Need to clean up some storage space on your Android phone? You might want to think about moving some apps from main memory to your storage card. If you’re running Android 2.2 and up, many apps include an option that lets you move them manually to the storage card — but other apps do not. For instance, Adobe Flash Player 10.2 insists on hanging out in your primary storage area — even though it takes up about 12MB of disk space.
There are a number of apps that let you move stubborn programs like Flash Player 10.2 to the SD card, but most of them require root access. But it turns out you don’t need to root your phone to move Flash Player and other apps to your SD card. You just need to download the Andorid SDK on your computer and run a simple command.
Here’s how it works:
- Download the latest Android Software Developer Kit for your phone. The SDK is available for Windows, OS X, or Linux.
- Install or unzip the SDK on your computer.
- Open a command terminal and navigate to the Tools folder in the SDK directory (If you’re using Windows, just click the Start Menu, select “run,” and type “cmd” (without the quotes) and hit enter to open a terminal window).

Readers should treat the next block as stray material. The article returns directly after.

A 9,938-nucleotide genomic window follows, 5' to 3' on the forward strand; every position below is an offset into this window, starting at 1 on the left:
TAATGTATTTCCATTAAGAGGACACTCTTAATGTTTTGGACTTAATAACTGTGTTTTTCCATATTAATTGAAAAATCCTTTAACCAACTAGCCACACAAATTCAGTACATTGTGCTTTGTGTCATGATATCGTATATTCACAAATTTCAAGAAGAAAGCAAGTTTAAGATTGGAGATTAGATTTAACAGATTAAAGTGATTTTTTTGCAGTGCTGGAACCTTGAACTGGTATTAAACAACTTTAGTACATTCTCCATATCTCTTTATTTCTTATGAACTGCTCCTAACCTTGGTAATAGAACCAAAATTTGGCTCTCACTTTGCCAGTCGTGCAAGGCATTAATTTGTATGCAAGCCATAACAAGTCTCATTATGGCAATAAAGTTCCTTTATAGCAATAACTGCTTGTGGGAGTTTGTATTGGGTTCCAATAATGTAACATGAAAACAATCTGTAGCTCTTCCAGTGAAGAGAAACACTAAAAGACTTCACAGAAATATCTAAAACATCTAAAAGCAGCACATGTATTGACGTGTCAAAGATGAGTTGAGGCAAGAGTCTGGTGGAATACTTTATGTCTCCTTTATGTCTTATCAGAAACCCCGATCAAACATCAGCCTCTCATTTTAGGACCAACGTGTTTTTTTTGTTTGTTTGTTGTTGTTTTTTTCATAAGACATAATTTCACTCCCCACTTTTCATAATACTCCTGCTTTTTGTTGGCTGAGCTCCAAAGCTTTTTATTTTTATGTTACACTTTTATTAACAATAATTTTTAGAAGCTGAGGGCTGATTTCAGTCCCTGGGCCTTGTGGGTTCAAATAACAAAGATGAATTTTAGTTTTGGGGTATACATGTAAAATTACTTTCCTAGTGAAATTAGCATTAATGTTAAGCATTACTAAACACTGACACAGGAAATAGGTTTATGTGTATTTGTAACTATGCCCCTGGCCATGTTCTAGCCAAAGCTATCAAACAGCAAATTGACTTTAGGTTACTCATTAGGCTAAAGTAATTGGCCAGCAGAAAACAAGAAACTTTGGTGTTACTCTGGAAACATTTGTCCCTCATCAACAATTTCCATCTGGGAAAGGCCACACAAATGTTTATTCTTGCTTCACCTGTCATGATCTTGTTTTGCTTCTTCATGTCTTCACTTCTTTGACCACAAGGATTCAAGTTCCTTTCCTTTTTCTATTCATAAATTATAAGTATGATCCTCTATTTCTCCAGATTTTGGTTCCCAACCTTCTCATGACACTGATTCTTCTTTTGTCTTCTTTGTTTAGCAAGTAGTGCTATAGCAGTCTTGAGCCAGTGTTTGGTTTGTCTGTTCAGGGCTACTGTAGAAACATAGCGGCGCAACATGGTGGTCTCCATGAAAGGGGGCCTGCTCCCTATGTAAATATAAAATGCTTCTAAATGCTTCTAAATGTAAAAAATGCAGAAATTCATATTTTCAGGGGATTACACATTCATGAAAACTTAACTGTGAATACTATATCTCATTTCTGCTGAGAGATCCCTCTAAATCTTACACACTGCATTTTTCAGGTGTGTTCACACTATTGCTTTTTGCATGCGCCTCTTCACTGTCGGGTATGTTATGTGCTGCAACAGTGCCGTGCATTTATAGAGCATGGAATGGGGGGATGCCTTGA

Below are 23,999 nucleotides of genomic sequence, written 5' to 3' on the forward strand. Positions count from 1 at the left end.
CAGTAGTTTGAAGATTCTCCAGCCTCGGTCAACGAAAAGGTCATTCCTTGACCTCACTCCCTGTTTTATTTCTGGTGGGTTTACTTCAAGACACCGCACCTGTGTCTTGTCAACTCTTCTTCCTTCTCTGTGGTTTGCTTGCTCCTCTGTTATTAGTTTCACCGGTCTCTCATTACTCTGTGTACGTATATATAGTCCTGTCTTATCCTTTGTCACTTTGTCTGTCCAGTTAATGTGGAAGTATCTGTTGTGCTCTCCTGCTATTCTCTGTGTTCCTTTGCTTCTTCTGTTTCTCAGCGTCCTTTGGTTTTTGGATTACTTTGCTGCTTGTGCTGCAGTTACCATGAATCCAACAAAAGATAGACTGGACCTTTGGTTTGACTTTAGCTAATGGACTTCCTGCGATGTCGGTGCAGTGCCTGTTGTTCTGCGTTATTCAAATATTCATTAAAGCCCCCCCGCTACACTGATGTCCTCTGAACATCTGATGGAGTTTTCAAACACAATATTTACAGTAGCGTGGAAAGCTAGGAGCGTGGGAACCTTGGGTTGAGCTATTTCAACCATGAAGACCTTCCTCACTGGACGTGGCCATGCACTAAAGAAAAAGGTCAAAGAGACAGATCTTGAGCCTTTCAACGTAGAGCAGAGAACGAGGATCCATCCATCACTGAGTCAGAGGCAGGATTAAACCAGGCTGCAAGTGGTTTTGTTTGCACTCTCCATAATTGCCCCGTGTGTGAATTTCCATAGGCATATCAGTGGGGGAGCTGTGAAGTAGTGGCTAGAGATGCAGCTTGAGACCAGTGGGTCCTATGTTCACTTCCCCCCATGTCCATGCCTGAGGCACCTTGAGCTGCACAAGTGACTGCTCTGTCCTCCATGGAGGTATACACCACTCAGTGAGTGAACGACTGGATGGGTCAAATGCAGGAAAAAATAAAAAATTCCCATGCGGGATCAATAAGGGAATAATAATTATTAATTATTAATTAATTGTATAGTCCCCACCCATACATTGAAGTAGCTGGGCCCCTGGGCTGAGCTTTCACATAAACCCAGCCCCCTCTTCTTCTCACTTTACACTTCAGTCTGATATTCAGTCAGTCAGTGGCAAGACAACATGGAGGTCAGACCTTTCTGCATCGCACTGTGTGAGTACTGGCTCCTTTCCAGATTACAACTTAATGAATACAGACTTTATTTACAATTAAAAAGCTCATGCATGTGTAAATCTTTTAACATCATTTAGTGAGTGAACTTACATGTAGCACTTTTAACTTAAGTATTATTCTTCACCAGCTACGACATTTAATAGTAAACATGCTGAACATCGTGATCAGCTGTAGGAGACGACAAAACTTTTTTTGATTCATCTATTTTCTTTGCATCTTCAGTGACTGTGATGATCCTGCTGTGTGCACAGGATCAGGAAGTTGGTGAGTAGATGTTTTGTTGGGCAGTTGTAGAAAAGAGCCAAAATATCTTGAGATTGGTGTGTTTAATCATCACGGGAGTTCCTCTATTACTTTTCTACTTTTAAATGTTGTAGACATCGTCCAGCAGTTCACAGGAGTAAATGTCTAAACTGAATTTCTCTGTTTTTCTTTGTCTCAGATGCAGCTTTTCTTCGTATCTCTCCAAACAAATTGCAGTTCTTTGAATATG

- Make sure “USB debugging” is turned on in your phone’s settings.
- Connect your phone to your computer via a USB cable.
- In the terminal window on your computer type “adb shell pm setInstallLocation 2” (without quotes).
That’s it. Now you can go into the application menu on your phone and select apps one by one and manually move them to your SD card. Also, by default most apps that you install from now on will be installed to the SD card automatically.
You can restore the original settings by typing “adb shell pm setInstallLocation 2” into the same terminal window.
Note that not all apps can be moved. System tools like the Android Market or Google Maps, for instance, are going to stay in your main storage. This trick won’t work with devices running Android 2.1 or earlier versions of the operating system.
There are also some apps that you probably don’t want to move to your SD card. Home Screen widgets for instance, or other apps that load when you boot your phone are probably left in your primary storage.